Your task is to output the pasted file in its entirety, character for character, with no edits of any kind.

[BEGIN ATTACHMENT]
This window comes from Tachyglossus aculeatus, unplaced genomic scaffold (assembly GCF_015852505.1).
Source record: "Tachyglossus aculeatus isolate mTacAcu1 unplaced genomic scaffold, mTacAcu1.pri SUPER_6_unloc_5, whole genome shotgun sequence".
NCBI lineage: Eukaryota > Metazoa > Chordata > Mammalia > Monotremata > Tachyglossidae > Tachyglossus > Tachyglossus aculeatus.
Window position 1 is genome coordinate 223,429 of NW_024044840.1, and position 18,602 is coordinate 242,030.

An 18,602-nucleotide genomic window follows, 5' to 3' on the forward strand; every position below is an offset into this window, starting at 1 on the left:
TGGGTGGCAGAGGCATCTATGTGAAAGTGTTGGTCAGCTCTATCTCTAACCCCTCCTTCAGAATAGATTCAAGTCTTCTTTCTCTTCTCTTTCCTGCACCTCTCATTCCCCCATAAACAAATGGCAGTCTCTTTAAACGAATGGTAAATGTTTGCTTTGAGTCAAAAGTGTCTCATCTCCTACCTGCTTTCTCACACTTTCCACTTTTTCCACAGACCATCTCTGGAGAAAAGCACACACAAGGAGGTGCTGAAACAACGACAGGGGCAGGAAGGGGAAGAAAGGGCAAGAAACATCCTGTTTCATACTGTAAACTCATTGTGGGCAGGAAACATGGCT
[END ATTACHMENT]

This window comes from Tachyglossus aculeatus, unplaced genomic scaffold (assembly GCF_015852505.1).
Source record: "Tachyglossus aculeatus isolate mTacAcu1 unplaced genomic scaffold, mTacAcu1.pri SUPER_6_unloc_5, whole genome shotgun sequence".
NCBI lineage: Eukaryota > Metazoa > Chordata > Mammalia > Monotremata > Tachyglossidae > Tachyglossus > Tachyglossus aculeatus.
Window position 1 is genome coordinate 223,429 of NW_024044840.1, and position 18,602 is coordinate 242,030.

An 18,602-nucleotide genomic window follows, 5' to 3' on the forward strand; every position below is an offset into this window, starting at 1 on the left:
TGGGTGGCAGAGGCATCTATGTGAAAGTGTTGGTCAGCTCTATCTCTAACCCCTCCTTCAGAATAGATTCAAGTCTTCTTTCTCTTCTCTTTCCTGCACCTCTCATTCCCCCATAAACAAATGGCAGTCTCTTTAAACGAATGGTAAATGTTTGCTTTGAGTCAAAAGTGTCTCATCTCCTACCTGCTTTCTCACACTTTCCACTTTTTCCACAGACCATCTCTGGAGAAAAGCACACACAAGGAGGTGCTGAAACAACGACAGGGGCAGGAAGGGGAAGAAAGGGCAAGAAACATCCTGTTTCATACTGTAAACTCATTGTGGGCAGGAAACATGGCT